THURSDAY, Aug. 4, 2022 (HealthDay News) -- A next-generation antimalarial monoclonal antibody, L9LS, administered intravenously or subcutaneously, shows protective efficacy against controlled malaria infection, without evident safety concerns, according to a study published in the Aug. 4 issue of the New England Journal of Medicine.
Richard L. Wu, M.D., from the National Institutes of Health in Bethesda, Maryland, and colleagues conducted a phase 1 clinical trial to examine the safety and pharmacokinetics of L9LS and its protective efficacy in healthy adults. Participants received L9LS intravenously or subcutaneously at doses of 1, 5, or 20 mg/kg body weight. Participants underwent controlled human malaria infection in which they were exposed to mosquitoes carrying Plasmodium falciparum (3D7 strain) within two to six weeks after administration of L9LS.
The researchers did not identify any safety concerns. The estimated half-life of L9LS was 56 days, and it had dose linearity. Overall, 17 L9LS recipients and six control participants underwent controlled infection with malaria. Fifteen of the 17 participants who received a single dose of L9LS were protected after infection with human malaria. None of the participants who received 5 or 20 mg/kg intravenous L9LS developed parasitemia. One of the five participants who received 1 mg/kg L9LS intravenously, one of five who received 5 mg/kg L9LS subcutaneously, and all six controls developed parasitemia through 21 days after controlled human malaria infection. At serum concentration as low as 9.2 µg/mL, protection conferred by L9LS was seen.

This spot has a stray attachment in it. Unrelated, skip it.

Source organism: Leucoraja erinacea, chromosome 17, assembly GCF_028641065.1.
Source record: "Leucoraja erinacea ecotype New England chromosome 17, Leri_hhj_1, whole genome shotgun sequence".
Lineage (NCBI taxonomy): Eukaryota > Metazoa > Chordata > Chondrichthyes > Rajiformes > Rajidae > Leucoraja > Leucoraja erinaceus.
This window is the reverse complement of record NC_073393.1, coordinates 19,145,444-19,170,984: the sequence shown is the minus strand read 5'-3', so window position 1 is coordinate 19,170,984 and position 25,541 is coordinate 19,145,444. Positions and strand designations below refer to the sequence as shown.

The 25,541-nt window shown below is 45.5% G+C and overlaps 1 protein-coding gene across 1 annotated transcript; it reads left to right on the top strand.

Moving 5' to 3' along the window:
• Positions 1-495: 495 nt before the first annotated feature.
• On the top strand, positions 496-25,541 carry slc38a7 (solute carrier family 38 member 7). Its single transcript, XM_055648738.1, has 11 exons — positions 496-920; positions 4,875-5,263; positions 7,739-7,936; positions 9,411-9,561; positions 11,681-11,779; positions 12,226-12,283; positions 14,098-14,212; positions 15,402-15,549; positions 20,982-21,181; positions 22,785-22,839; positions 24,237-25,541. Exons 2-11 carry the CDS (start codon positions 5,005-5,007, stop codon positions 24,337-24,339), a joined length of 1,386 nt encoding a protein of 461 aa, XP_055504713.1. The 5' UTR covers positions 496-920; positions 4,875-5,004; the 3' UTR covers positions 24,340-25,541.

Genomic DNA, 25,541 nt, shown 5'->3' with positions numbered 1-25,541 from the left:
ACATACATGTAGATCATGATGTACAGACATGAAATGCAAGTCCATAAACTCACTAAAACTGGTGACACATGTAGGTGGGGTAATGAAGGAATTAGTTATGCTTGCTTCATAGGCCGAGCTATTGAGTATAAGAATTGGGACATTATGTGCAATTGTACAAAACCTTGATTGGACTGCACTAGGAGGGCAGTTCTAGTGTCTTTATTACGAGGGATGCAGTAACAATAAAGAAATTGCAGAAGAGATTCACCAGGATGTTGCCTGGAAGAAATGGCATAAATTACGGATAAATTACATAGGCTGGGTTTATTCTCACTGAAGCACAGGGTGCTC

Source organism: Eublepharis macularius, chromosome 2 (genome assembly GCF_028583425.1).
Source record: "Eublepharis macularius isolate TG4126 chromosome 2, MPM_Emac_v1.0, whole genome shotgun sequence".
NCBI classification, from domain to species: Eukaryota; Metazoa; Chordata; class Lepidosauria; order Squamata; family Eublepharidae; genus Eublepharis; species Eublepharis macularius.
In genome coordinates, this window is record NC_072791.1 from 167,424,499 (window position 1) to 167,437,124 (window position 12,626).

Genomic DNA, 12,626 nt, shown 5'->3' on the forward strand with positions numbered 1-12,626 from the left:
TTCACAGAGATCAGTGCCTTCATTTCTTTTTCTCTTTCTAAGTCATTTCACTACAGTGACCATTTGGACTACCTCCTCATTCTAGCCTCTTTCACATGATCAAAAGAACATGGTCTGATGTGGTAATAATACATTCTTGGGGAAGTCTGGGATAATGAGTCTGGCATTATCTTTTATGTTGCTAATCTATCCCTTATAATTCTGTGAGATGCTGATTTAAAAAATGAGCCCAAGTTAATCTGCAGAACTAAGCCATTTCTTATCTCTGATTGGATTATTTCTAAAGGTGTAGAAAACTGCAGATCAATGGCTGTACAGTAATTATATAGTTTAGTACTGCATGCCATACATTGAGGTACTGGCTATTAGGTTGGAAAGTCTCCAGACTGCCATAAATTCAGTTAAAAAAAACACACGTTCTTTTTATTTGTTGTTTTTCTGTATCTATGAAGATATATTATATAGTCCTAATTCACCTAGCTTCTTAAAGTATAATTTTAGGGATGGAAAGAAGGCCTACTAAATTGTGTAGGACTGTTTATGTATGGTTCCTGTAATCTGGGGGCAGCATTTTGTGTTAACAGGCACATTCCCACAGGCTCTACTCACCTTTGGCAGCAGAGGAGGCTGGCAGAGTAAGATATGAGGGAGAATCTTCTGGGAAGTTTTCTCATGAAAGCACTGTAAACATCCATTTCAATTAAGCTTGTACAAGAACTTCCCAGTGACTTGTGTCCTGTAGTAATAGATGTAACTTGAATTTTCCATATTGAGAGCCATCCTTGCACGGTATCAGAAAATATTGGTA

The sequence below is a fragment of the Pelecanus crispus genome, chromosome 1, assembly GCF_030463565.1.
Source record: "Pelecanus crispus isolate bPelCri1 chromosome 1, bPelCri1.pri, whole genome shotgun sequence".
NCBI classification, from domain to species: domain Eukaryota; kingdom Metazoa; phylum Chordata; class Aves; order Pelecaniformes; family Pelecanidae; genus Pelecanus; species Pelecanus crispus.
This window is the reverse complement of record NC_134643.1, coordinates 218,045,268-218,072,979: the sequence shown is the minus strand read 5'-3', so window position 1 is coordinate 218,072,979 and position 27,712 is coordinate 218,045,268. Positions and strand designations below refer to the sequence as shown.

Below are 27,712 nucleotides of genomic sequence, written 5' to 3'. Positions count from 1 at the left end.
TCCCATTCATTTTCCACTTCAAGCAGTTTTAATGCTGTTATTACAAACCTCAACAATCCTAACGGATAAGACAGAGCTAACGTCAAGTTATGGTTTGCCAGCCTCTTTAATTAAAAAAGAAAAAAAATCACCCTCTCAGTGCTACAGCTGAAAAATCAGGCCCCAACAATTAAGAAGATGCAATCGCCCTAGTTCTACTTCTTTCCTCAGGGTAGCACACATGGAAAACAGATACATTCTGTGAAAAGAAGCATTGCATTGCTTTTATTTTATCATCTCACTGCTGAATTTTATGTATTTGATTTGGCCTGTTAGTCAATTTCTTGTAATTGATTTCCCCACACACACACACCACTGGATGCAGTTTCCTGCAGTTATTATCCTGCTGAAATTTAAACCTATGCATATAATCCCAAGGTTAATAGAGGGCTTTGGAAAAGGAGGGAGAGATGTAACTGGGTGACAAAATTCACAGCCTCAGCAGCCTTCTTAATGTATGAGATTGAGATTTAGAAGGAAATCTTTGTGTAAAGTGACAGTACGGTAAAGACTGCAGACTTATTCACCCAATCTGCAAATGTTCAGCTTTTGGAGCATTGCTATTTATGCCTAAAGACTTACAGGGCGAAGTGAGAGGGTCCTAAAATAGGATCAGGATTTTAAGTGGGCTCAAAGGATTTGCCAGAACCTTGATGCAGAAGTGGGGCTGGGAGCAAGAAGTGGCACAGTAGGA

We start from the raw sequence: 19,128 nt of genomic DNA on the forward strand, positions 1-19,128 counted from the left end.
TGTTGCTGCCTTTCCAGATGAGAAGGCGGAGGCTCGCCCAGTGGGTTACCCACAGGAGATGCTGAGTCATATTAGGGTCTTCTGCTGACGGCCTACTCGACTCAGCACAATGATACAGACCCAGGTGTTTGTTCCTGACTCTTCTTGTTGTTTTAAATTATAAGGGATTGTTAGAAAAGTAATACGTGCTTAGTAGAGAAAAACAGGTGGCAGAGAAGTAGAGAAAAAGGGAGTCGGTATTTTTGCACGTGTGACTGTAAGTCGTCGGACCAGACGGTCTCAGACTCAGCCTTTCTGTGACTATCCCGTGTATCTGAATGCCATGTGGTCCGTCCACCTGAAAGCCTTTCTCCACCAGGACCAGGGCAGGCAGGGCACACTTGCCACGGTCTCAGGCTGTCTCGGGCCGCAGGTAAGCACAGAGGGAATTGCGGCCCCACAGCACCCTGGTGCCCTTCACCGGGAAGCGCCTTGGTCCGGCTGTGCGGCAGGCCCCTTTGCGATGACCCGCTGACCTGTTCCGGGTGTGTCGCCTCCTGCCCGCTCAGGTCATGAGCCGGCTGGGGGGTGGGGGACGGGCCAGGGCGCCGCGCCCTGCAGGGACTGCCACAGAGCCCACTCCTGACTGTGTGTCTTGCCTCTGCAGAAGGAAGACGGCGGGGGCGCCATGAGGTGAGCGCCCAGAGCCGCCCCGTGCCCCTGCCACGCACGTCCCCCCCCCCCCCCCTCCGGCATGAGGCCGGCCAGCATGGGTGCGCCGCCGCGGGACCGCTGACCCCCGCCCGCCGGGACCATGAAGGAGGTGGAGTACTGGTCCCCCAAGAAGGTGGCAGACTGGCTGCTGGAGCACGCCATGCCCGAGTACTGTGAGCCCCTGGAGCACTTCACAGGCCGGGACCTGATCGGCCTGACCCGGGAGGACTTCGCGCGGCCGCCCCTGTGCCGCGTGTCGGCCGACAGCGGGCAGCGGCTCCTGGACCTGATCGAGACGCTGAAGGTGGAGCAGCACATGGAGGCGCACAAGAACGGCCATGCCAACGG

"The current trial provides a proof of principle that prevention of malaria can be achieved with a next-generation monoclonal antibody, L9LS," the authors write.